Thesis: US universities are inefficient because they require students take useless classes, instead of requiring useful ones.
I really enjoyed attending school at the University of Michigan and I will always cherish my time in Ann Arbor. It’s only right that my last post is about ways to improve the university and US colleges in general. I see a huge problem in the US higher education system: students are taking out tens of thousands of dollars in debt in order to learn skills so they can get better jobs. However, they’re required to pay for and take useless classes because it’s a requirement for a degree, which in today’s job market is the golden ticket. I will draw upon my experience at the University of Michigan to illustrate these inefficiencies.
In the College of Literature, Arts, and Sciences, students are very limited by the courses they can take because of distributions requirements: natural sciences, humanities, race & ethnicity, social sciences, and college wide requirements. Although the curriculum is designed to give a broader education, some of the distribution classes I’ve taken were complete jokes. Part of the reason I was driven to take these joke classes is because the bare minimum factor employers take into account is a good GPA and I had a better probability of getting better grades in these courses. The other part is because I just wasn’t interested in any of the classes that were offered. Therefore, LSA required me to take 21 useless classes (7 additional credits in three different areas), which cost a ballpark $37,800 in total (out-of-state median credit price is about $1800/credit).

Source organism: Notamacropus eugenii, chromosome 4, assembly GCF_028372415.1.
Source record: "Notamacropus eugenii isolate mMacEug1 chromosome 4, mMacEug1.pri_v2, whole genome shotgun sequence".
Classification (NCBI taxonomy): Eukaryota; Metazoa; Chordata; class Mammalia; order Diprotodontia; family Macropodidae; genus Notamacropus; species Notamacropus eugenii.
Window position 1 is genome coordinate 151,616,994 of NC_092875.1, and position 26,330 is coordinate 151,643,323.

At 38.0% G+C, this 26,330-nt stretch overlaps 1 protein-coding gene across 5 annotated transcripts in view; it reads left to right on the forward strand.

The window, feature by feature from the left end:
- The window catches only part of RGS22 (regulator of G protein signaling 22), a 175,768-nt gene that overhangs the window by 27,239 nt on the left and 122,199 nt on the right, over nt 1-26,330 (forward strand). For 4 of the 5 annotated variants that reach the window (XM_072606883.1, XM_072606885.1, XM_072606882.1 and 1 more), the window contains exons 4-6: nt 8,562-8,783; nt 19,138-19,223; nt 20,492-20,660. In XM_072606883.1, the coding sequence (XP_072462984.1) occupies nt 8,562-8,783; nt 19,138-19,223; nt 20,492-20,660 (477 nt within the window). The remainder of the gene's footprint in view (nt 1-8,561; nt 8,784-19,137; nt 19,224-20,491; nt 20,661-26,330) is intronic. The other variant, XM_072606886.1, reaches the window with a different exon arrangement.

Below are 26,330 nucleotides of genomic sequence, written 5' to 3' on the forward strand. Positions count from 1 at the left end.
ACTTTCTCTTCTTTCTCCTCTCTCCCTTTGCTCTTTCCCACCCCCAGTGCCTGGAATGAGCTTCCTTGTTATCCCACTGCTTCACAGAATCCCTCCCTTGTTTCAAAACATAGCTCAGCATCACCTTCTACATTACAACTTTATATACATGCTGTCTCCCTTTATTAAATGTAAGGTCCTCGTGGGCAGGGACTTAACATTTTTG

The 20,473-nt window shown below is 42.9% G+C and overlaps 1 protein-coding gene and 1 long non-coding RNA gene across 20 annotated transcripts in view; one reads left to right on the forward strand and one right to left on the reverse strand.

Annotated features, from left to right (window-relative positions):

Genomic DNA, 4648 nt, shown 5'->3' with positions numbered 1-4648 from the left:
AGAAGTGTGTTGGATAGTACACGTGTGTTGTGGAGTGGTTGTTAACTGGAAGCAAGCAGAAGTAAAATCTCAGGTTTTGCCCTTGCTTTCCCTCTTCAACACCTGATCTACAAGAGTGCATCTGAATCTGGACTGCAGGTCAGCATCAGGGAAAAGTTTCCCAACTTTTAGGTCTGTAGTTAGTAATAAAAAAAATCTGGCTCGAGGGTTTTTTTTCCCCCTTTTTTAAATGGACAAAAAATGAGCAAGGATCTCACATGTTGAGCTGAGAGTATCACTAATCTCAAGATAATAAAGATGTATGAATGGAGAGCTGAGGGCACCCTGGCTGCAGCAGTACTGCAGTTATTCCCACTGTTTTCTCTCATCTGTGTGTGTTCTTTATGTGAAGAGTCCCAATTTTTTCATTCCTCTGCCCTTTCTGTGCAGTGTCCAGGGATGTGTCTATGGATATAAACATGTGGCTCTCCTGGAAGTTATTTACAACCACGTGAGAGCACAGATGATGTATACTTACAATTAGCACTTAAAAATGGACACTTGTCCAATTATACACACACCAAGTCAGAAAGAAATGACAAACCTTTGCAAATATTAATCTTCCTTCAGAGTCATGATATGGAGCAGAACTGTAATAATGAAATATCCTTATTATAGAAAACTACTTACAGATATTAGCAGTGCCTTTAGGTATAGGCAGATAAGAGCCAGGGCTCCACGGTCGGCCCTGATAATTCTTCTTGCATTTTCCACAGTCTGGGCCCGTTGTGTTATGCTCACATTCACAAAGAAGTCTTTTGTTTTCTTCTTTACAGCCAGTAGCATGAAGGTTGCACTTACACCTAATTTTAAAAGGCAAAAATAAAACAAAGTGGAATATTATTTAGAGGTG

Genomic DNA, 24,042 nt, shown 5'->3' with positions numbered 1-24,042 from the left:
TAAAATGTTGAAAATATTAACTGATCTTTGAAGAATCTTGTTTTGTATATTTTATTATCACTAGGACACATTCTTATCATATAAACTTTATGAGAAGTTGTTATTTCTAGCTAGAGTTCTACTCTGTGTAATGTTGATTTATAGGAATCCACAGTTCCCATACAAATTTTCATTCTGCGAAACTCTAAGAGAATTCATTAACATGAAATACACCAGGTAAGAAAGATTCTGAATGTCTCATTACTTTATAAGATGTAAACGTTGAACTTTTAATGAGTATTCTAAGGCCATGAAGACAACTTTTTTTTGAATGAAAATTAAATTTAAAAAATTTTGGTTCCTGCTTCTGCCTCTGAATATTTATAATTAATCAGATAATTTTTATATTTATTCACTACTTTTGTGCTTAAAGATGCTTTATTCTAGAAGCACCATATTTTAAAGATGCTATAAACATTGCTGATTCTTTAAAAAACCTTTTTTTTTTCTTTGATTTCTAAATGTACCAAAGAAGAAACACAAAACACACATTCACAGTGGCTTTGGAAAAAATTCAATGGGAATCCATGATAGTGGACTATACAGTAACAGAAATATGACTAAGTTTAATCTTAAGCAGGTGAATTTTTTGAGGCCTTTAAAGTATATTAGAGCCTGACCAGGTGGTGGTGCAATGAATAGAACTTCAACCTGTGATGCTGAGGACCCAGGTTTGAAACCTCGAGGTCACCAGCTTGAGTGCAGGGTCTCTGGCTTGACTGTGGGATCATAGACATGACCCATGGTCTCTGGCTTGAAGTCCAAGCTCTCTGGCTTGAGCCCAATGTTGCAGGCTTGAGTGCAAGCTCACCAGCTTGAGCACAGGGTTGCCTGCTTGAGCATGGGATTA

No matter if you do or don’t have student loans, these distributions are an unfortunate waste of money and learning. I’d much rather have used that time to take classes I was interested in and actually offered me some benefit. As a student in LSA, you’re only allowed to take 20 credits outside of the college that count towards graduating (anything after is just excess). I took many classes outside of LSA that were really useful to me like Sports Management 101, public speaking in the School of Kinesiology, Accounting 300/301/312 and Finance 425 in the business school, but after I hit the 20 credit limit, it didn’t make sense for me financially. If the University as a whole required students to take a strong, diverse set of classes freshmen year such as Accounting 300, Engineering 101, English 101, etc. then students may have a better idea of what they want to learn before it’s too late and they get trapped.
College is like cable TV; you can’t pick and choose which channels you want, you have to pay for everything even if you don’t want certain channels. Recently, the cable industry is being forced to offer more custom offerings because of outside pressure from Apple, and I see online education playing that role of pressure to colleges. Don’t get me wrong – I learned a lot during my time at the University of Michigan, but could I have learned more of what I wanted? The answer is yes.